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Bravozulu Silver Member Nikonian since 04th Jun 2012Mon 21-Oct-13 05:02 PM
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#5. "RE: The Mentality of Aperture Interface"
In response to Reply # 4
Mon 21-Oct-13 05:04 PM by Bravozulu

Los Angeles, US
          

The official User Guide for Aperture is thorough. It consists of 600+ pages. But see if you can buy this training manual for Aperture that Apple used as a text for their Aperture Certification program. Aperture 3-- Apple Pro Training Series by Dion Scoppetuolo. You can buy them new on Amazon. But I found a used copy on www.abebooks.com

The lessons are designed for a 2-day training course. If you follow them, you'll pick up a lot of keyboard and mouse skills quickly. They work with the Library of sample images that came with the Aperture 3 program disks.

You can correct for lens distortion in Aperture if you buy the $25 plugin called PT Lens. I had DxO when I owned LightRoom 5. It was far more 'automatic' than PT Lens. But the latter is far, far superior in what it does.

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Bravozulu Silver Member Nikonian since 04th Jun 2012Fri 01-Nov-13 11:29 PM
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#6. "RE: The Mentality of Aperture Interface"
In response to Reply # 5


Los Angeles, US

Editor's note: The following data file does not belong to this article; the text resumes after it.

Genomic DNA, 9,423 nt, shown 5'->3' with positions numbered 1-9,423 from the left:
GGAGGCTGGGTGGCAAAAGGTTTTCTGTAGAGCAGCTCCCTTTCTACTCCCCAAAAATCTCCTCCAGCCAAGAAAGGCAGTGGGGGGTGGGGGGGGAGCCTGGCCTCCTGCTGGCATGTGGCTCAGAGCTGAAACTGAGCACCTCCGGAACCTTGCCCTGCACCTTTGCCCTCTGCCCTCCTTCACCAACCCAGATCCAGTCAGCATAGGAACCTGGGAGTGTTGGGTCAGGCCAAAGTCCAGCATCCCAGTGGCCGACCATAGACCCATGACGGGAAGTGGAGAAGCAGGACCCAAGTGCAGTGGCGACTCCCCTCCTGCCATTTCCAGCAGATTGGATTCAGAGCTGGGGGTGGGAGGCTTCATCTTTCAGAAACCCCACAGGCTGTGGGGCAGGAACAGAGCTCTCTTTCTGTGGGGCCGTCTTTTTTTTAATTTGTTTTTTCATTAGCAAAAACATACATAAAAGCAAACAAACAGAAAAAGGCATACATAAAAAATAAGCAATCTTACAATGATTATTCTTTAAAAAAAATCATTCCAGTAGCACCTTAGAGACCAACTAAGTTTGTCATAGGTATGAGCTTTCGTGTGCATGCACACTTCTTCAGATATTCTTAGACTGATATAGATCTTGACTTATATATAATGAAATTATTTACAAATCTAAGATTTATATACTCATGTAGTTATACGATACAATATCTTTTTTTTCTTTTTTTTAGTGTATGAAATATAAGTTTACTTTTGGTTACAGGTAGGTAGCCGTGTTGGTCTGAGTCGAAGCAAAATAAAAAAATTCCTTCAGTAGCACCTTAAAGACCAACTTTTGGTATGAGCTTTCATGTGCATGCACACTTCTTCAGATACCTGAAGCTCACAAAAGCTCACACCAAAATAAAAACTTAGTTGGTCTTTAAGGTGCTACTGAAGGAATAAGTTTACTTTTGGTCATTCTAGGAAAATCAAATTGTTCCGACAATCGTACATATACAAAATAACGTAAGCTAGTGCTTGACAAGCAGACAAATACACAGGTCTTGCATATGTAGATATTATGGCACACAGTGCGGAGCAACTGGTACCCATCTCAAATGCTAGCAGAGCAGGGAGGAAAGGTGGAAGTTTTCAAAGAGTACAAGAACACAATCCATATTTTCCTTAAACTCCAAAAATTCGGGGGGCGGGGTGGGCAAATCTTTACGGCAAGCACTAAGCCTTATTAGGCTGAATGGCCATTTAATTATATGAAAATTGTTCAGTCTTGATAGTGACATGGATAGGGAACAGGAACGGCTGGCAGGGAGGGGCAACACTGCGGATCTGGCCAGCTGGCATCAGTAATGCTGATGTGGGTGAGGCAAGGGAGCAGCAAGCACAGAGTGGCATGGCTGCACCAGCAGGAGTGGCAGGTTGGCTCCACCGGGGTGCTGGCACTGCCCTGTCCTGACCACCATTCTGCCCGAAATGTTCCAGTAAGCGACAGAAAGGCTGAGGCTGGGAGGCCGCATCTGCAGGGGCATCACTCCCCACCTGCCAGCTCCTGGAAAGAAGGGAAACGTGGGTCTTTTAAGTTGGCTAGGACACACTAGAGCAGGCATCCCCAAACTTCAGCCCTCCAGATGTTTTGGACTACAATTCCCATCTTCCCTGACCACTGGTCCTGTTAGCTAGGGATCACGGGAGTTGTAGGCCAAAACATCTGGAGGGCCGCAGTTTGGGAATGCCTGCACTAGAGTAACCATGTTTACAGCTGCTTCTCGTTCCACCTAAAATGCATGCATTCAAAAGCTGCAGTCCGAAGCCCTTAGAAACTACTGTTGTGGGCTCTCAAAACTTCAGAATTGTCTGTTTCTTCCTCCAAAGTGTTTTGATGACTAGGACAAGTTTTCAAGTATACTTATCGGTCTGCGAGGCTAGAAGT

As far as perspective distortion corrections, something amazing just occurred. DxO is giving away (free) their DxOPerspective application. Go to the DxO website and you'll see the free offer.

Watch the video, and you might agree with me that it is less techno and involved than PTLens.
It doesn't run as a Plug In for Aperture, so just process your files in Aperture and export a version. Then run DxOPerspective on it to straighten things out.

The user interface is simple.

I enjoyed reading about your computer specifications. I'm about ready to buy a new iMac. And the choices will be dictated by my Aperture use. First and foremost, I want the best GPU. Along with Fusion Drive.

Gary
Santa Monica

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PhotoSpydie Silver Member Nikonian since 17th Jul 2011Sat 02-Nov-13 12:48 PM
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#7. "RE: The Mentality of Aperture Interface"
In response to Reply # 0


Buckeye, US
          

Just a heads up for everyone. I would imagine that participants on this forum are photographers who will generate a lot of images. As a former creative certified to teach Aperture I would like to share a personal 'aha' that is not mentioned in the training courses.